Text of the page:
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Eat the Eldritch.zip
Contains Eat the Eldritch/Eat the Eldritch IFcomp23/Eat the Eldritch.gblorb
ZIP file contains game, game manual (general information, followed by marked spoilers), and Star Ocean mp3.
Requires a Glulx interpreter. Visit IFWiki for download links. (Compressed with ZIP. Free Unzip tools are available for most systems at www.info-zip.org.)
Walkthrough and map
by David Welbourn

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Eat the Eldritch

by Olaf Nowacki profile


(based on 11 ratings)
4 reviews

About the Story

Everybody's got a hungry something.

You are Jun Do, captain on the fish processing ship Tataki. Your crew is not only new to you, they are also quite strange. And your destination is Point Nemo, the furthest place on earth from any coast...

The song "Star Ocean" by Rainer Torres is included in the game - courtesy of the artist.

Content warning: This game is not suitable for children and has creepy elements. There is some violence and alcohol consumption.

Game Details


18th Place - tie - 29th Annual Interactive Fiction Competition (2023)

Winner, Outstanding Horror Game of 2023 - The 2023 IFDB Awards


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Number of Reviews: 4
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Most Helpful Member Reviews

2 of 2 people found the following review helpful:
It's beginning to look a lot like fish men, November 30, 2023
by Mike Russo (Los Angeles)
Related reviews: IF Comp 2023

(This is a lightly-edited version of a review I posted to the IntFiction forums during 2023's IFComp).

Well, it’s finally happened. Even a casual perusal of this year’s Comp roster reveals that games with boats are way, way overrepresented, and I for one couldn’t be happier – big boats, little boats, sail boats, paddle-wheelers, motorboats, house boats, inflatable boats; yawls, yachts, ketches, clippers, men o’ war, brigantines, sloops, catamarans, schooners, container ships, dinghies, triremes, hovercraft, barges, scows; even airships, zeppelins, sauce boats – I love ‘em all, and I’m excited to finally be able to embark (eh? Eh?) on the nautical portion of my Comp explorations.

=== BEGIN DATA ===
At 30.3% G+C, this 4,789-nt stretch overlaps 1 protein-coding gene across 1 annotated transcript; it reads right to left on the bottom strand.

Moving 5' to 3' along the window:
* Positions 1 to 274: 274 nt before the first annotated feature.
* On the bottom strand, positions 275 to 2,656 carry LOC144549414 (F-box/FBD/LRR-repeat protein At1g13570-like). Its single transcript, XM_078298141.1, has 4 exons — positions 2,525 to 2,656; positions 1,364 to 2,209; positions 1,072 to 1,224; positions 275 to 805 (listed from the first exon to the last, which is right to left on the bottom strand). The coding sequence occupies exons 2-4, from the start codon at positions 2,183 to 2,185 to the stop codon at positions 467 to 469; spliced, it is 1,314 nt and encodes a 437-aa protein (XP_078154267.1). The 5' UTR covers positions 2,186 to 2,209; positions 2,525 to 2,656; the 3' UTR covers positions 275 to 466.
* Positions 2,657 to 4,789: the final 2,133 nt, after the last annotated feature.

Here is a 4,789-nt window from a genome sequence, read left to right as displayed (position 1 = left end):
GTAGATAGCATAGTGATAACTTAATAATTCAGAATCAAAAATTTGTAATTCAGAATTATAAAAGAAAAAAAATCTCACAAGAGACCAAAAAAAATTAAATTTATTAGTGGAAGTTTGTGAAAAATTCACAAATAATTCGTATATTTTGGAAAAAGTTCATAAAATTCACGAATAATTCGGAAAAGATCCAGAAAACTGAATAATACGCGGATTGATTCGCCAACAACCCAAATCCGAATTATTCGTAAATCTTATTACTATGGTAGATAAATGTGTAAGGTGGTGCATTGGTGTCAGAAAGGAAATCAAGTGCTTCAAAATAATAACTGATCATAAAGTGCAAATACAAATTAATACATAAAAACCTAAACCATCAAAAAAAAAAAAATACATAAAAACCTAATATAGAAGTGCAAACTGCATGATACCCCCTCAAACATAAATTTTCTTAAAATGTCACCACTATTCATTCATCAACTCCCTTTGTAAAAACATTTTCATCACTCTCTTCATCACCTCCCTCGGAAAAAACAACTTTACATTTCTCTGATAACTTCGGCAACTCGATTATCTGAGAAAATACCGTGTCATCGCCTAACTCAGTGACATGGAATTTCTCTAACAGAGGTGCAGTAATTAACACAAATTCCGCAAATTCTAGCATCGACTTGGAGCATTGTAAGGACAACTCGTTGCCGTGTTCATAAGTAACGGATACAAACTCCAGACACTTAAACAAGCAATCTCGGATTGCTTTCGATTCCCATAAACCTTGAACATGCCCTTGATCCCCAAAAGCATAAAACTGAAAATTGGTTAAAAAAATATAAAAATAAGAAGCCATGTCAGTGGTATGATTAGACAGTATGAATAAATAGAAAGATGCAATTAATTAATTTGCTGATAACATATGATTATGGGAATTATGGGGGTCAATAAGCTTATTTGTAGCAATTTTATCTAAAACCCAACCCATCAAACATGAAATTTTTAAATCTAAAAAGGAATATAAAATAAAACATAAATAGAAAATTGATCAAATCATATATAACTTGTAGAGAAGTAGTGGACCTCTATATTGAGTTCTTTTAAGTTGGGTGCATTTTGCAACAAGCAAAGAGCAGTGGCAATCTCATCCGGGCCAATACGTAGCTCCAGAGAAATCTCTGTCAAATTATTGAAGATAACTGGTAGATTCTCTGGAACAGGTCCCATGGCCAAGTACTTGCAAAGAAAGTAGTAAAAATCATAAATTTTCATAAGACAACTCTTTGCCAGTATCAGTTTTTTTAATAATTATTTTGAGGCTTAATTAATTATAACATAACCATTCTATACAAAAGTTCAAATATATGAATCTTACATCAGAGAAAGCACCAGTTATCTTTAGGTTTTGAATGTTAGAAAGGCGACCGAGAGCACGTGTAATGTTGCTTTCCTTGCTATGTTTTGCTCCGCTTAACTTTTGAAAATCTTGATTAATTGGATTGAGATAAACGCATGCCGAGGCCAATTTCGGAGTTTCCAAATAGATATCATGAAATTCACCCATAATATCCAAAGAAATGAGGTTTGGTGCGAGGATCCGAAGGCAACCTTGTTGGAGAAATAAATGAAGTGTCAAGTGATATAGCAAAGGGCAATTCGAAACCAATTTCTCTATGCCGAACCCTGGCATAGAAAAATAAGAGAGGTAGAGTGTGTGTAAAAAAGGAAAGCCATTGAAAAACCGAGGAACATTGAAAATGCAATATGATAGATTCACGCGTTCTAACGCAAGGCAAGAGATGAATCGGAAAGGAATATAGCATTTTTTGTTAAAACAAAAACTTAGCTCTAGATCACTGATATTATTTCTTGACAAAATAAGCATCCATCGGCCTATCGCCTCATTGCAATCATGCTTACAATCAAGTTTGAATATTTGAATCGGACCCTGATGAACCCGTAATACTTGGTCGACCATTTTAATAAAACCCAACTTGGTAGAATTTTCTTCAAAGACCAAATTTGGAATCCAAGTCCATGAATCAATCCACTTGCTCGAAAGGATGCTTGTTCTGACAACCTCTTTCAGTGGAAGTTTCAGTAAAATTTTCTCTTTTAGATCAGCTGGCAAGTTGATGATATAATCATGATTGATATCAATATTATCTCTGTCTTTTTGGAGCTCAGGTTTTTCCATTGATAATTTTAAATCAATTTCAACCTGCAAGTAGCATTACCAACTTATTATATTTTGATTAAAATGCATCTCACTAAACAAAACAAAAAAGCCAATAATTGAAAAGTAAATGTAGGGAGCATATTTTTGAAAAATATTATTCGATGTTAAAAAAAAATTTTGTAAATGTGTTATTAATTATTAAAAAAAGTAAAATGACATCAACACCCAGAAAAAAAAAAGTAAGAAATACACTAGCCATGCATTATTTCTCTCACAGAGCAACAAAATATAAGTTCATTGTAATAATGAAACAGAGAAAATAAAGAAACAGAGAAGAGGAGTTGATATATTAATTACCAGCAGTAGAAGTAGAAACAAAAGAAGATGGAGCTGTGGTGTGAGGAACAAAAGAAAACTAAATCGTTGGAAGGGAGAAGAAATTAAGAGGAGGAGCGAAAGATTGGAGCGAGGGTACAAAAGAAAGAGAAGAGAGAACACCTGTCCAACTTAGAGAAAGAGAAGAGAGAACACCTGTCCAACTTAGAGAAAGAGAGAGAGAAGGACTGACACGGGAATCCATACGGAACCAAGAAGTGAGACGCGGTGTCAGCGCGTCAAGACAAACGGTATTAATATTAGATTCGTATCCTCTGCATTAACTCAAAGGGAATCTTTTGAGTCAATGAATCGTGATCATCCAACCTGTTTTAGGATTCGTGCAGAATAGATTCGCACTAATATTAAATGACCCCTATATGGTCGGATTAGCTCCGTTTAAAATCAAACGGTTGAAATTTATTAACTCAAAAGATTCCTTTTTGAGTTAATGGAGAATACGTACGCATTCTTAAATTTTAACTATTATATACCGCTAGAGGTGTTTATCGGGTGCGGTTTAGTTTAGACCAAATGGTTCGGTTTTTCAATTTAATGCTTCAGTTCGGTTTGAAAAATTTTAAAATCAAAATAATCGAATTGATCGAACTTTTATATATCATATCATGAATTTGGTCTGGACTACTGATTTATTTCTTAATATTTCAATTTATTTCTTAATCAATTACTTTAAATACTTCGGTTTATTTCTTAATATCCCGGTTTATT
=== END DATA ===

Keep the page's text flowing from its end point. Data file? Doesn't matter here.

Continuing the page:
Eat the Eldritch is a great way to inaugurate the trend, too, because it’s both very boat-y (the whole thing takes place on board a giant fishing boat) and very good, leavening an effective Lovecraftian vibe with good-natured gross-out humor and some satisfying parser puzzling – call it The Terrible Old Man and the Sea. You play the captain, who’s had a bad run of luck that means he hasn’t managed to catch any fish to feed into the floating fish-stick-making plant belowdecks; you’ll get right on that, as soon as you get the suspicious “Rudolf Carter” fellow you just hired on as cook to fix you some lunch… As that potted summary as well as the title suggest, Eat the Eldritch presents a horror of consumption, where everything exists to eat and be eaten, with the latter stages of the game containing revolting, stomach-churning images by the score.

This would be a little much for my poor vegetarian self, but fortunately, the game’s also wickedly funny, and the occasional chortle really helps the offal go down. Here’s a bit of the description of the aforementioned cook, focusing on his fingers:

They are thick and swollen and their skin looks like brittle scabs. The comparison may be disgusting, but they actually look like fried fish sticks and when he uses them, you’re afraid they’ll crumble.

It’s a ridiculous image, but very gross, and works very well. The game does swerve into more straightforward horror territory from time to time – the description of the inevitable Cthulhoid monstrosity is a uniquely messed-up phantasmagoria, and there’s a lovely disorienting bit where you see some ceiling-lamps swaying with the waves, and you imagine yourself upside-down and underwater, looking down at colossal sea-grasses. But there are also some extended jaunts of wackiness, maintaining the overall balance and keeping proceedings from getting too grim.